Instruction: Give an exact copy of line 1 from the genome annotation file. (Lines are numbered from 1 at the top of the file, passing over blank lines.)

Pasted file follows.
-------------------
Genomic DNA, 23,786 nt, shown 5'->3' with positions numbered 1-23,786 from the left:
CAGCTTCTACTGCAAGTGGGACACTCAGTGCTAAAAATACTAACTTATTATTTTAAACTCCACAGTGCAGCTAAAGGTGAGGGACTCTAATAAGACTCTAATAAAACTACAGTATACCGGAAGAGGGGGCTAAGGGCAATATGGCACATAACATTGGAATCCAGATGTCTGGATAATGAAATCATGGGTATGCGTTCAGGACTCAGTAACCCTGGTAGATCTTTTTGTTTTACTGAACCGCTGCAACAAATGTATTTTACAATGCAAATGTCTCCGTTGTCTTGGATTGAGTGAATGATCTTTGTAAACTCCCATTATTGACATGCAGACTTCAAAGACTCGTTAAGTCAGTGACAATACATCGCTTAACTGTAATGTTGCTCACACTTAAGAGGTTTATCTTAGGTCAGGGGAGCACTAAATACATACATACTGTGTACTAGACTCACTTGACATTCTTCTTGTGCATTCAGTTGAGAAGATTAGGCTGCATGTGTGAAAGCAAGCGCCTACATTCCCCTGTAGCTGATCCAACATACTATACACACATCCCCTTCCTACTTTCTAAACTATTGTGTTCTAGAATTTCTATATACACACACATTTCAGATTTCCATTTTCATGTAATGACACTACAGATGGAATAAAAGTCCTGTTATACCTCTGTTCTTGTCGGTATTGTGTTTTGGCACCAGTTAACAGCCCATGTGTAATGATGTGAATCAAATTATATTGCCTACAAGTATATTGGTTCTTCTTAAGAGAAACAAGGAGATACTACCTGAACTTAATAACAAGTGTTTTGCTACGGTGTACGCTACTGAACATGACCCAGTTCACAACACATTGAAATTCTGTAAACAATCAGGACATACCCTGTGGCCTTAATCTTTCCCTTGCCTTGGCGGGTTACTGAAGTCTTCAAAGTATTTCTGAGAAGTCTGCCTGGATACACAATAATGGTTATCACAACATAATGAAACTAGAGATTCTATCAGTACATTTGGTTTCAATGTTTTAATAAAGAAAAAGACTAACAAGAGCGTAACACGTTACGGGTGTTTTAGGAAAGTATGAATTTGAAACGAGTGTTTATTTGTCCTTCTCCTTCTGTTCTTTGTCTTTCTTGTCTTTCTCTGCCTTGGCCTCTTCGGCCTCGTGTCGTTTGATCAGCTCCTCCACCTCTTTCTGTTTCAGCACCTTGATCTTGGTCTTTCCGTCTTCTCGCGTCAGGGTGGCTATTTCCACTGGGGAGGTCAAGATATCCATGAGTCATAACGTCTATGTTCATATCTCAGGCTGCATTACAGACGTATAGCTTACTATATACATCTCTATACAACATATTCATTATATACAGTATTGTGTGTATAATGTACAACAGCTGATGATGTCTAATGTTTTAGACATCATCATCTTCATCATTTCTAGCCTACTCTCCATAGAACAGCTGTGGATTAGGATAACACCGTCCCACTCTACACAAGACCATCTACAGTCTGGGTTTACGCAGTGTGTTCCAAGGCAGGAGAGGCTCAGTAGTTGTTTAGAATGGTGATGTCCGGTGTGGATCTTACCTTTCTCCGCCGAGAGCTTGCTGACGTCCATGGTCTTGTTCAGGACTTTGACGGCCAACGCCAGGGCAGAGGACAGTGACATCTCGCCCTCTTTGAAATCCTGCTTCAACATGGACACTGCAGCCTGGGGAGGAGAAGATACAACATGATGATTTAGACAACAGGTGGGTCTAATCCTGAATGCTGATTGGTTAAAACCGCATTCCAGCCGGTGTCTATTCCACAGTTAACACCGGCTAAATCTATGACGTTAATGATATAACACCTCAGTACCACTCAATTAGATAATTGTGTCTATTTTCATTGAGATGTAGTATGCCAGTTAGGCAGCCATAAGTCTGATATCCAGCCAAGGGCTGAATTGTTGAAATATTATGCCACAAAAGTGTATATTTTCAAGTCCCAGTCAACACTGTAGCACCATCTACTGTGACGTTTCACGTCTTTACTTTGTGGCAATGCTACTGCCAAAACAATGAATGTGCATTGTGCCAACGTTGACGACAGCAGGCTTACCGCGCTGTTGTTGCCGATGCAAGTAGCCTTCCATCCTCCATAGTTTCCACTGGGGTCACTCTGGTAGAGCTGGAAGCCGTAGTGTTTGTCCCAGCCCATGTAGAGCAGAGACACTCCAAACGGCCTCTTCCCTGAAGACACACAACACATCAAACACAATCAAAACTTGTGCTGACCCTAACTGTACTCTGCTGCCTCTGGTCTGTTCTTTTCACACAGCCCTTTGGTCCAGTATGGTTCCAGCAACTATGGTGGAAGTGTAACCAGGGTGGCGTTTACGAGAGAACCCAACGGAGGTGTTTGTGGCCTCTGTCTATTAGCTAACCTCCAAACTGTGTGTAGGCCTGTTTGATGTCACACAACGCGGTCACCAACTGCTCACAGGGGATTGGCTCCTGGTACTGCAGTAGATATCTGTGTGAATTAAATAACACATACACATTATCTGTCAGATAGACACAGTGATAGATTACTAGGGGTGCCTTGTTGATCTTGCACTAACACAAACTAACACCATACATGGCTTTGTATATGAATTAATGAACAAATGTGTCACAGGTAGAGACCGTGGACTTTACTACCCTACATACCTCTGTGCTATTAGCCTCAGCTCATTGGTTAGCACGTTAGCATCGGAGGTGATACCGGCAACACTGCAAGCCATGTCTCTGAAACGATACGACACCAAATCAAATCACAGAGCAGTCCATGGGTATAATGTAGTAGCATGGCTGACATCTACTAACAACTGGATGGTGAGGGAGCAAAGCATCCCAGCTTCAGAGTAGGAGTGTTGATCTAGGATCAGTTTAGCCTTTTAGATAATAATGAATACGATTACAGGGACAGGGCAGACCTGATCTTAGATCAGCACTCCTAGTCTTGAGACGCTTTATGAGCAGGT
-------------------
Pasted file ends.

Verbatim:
Genomic DNA, 23,786 nt, shown 5'->3' with positions numbered 1-23,786 from the left: